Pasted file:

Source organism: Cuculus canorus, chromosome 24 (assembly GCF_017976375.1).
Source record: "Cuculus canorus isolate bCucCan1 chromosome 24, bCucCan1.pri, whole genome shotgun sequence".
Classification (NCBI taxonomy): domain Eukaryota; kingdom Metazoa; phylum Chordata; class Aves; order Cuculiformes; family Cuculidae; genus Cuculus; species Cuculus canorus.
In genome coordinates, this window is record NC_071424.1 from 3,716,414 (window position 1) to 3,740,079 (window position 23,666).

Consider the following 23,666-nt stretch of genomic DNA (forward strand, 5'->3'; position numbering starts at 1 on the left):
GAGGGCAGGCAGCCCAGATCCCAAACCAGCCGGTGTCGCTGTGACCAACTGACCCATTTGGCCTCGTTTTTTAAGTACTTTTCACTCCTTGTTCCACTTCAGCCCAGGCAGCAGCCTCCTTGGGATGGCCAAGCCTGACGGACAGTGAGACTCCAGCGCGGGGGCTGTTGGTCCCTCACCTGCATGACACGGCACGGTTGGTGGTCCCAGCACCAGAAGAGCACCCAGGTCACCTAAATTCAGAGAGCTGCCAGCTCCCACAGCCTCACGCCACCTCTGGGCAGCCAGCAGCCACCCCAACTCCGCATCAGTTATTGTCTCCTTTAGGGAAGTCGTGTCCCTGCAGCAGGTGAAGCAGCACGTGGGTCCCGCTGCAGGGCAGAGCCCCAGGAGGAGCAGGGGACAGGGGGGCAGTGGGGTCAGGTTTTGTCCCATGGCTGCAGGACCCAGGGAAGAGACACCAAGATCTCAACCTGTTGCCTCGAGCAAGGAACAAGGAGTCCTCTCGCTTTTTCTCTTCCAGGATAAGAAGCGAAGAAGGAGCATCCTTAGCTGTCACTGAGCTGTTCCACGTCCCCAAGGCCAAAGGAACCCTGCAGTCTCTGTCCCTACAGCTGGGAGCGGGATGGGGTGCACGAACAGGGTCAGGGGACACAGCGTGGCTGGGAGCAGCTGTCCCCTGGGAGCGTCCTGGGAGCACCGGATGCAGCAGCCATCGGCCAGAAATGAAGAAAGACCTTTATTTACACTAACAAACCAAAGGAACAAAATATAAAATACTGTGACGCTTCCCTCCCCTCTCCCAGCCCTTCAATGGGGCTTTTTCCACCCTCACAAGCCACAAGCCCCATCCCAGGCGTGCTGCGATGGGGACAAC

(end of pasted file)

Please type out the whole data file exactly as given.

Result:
Source organism: Cuculus canorus, chromosome 24 (assembly GCF_017976375.1).
Source record: "Cuculus canorus isolate bCucCan1 chromosome 24, bCucCan1.pri, whole genome shotgun sequence".
Classification (NCBI taxonomy): domain Eukaryota; kingdom Metazoa; phylum Chordata; class Aves; order Cuculiformes; family Cuculidae; genus Cuculus; species Cuculus canorus.
In genome coordinates, this window is record NC_071424.1 from 3,716,414 (window position 1) to 3,740,079 (window position 23,666).

Consider the following 23,666-nt stretch of genomic DNA (forward strand, 5'->3'; position numbering starts at 1 on the left):
GAGGGCAGGCAGCCCAGATCCCAAACCAGCCGGTGTCGCTGTGACCAACTGACCCATTTGGCCTCGTTTTTTAAGTACTTTTCACTCCTTGTTCCACTTCAGCCCAGGCAGCAGCCTCCTTGGGATGGCCAAGCCTGACGGACAGTGAGACTCCAGCGCGGGGGCTGTTGGTCCCTCACCTGCATGACACGGCACGGTTGGTGGTCCCAGCACCAGAAGAGCACCCAGGTCACCTAAATTCAGAGAGCTGCCAGCTCCCACAGCCTCACGCCACCTCTGGGCAGCCAGCAGCCACCCCAACTCCGCATCAGTTATTGTCTCCTTTAGGGAAGTCGTGTCCCTGCAGCAGGTGAAGCAGCACGTGGGTCCCGCTGCAGGGCAGAGCCCCAGGAGGAGCAGGGGACAGGGGGGCAGTGGGGTCAGGTTTTGTCCCATGGCTGCAGGACCCAGGGAAGAGACACCAAGATCTCAACCTGTTGCCTCGAGCAAGGAACAAGGAGTCCTCTCGCTTTTTCTCTTCCAGGATAAGAAGCGAAGAAGGAGCATCCTTAGCTGTCACTGAGCTGTTCCACGTCCCCAAGGCCAAAGGAACCCTGCAGTCTCTGTCCCTACAGCTGGGAGCGGGATGGGGTGCACGAACAGGGTCAGGGGACACAGCGTGGCTGGGAGCAGCTGTCCCCTGGGAGCGTCCTGGGAGCACCGGATGCAGCAGCCATCGGCCAGAAATGAAGAAAGACCTTTATTTACACTAACAAACCAAAGGAACAAAATATAAAATACTGTGACGCTTCCCTCCCCTCTCCCAGCCCTTCAATGGGGCTTTTTCCACCCTCACAAGCCACAAGCCCCATCCCAGGCGTGCTGCGATGGGGACAAC